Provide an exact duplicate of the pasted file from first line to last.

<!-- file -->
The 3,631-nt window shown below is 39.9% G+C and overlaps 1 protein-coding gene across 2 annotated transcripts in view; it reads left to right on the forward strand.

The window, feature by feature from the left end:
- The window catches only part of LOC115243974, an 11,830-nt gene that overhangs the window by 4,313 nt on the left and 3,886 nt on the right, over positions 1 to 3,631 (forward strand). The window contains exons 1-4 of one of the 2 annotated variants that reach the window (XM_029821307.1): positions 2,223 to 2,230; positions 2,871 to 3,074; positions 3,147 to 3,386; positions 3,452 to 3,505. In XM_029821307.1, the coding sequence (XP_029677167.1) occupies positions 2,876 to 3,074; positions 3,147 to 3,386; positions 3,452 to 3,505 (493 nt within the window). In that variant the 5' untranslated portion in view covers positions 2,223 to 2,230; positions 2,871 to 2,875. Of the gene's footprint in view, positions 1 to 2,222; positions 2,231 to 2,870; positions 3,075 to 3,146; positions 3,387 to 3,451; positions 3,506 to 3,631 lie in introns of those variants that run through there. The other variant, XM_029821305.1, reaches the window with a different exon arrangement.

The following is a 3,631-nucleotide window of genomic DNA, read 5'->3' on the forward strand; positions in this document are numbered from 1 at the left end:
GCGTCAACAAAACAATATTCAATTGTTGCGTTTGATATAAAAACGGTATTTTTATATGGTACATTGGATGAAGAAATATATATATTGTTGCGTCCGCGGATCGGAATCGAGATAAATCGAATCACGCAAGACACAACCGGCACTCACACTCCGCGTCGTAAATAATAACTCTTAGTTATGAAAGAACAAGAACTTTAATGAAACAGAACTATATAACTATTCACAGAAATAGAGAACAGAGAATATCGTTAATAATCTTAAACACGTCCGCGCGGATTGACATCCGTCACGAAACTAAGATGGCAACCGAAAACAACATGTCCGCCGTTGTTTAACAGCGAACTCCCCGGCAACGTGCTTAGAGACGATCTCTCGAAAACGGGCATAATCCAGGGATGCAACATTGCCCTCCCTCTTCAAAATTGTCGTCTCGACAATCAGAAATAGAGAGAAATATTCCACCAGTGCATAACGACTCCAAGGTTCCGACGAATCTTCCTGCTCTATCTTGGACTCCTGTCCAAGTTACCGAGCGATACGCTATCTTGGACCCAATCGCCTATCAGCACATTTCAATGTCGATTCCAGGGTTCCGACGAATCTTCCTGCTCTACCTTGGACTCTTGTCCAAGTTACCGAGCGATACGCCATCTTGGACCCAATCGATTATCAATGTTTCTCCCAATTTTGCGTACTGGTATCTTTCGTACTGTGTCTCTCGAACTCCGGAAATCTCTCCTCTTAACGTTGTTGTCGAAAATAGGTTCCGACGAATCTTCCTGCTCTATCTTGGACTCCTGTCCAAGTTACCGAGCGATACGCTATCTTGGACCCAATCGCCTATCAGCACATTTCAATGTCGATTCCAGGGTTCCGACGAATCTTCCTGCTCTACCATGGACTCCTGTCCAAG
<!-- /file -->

The 3,631-nt window shown below is 39.9% G+C and overlaps 1 protein-coding gene across 2 annotated transcripts in view; it reads left to right on the forward strand.

The window, feature by feature from the left end:
- The window catches only part of LOC115243974, an 11,830-nt gene that overhangs the window by 4,313 nt on the left and 3,886 nt on the right, over positions 1 to 3,631 (forward strand). The window contains exons 1-4 of one of the 2 annotated variants that reach the window (XM_029821307.1): positions 2,223 to 2,230; positions 2,871 to 3,074; positions 3,147 to 3,386; positions 3,452 to 3,505. In XM_029821307.1, the coding sequence (XP_029677167.1) occupies positions 2,876 to 3,074; positions 3,147 to 3,386; positions 3,452 to 3,505 (493 nt within the window). In that variant the 5' untranslated portion in view covers positions 2,223 to 2,230; positions 2,871 to 2,875. Of the gene's footprint in view, positions 1 to 2,222; positions 2,231 to 2,870; positions 3,075 to 3,146; positions 3,387 to 3,451; positions 3,506 to 3,631 lie in introns of those variants that run through there. The other variant, XM_029821305.1, reaches the window with a different exon arrangement.

The following is a 3,631-nucleotide window of genomic DNA, read 5'->3' on the forward strand; positions in this document are numbered from 1 at the left end:
GCGTCAACAAAACAATATTCAATTGTTGCGTTTGATATAAAAACGGTATTTTTATATGGTACATTGGATGAAGAAATATATATATTGTTGCGTCCGCGGATCGGAATCGAGATAAATCGAATCACGCAAGACACAACCGGCACTCACACTCCGCGTCGTAAATAATAACTCTTAGTTATGAAAGAACAAGAACTTTAATGAAACAGAACTATATAACTATTCACAGAAATAGAGAACAGAGAATATCGTTAATAATCTTAAACACGTCCGCGCGGATTGACATCCGTCACGAAACTAAGATGGCAACCGAAAACAACATGTCCGCCGTTGTTTAACAGCGAACTCCCCGGCAACGTGCTTAGAGACGATCTCTCGAAAACGGGCATAATCCAGGGATGCAACATTGCCCTCCCTCTTCAAAATTGTCGTCTCGACAATCAGAAATAGAGAGAAATATTCCACCAGTGCATAACGACTCCAAGGTTCCGACGAATCTTCCTGCTCTATCTTGGACTCCTGTCCAAGTTACCGAGCGATACGCTATCTTGGACCCAATCGCCTATCAGCACATTTCAATGTCGATTCCAGGGTTCCGACGAATCTTCCTGCTCTACCTTGGACTCTTGTCCAAGTTACCGAGCGATACGCCATCTTGGACCCAATCGATTATCAATGTTTCTCCCAATTTTGCGTACTGGTATCTTTCGTACTGTGTCTCTCGAACTCCGGAAATCTCTCCTCTTAACGTTGTTGTCGAAAATAGGTTCCGACGAATCTTCCTGCTCTATCTTGGACTCCTGTCCAAGTTACCGAGCGATACGCTATCTTGGACCCAATCGCCTATCAGCACATTTCAATGTCGATTCCAGGGTTCCGACGAATCTTCCTGCTCTACCATGGACTCCTGTCCAAG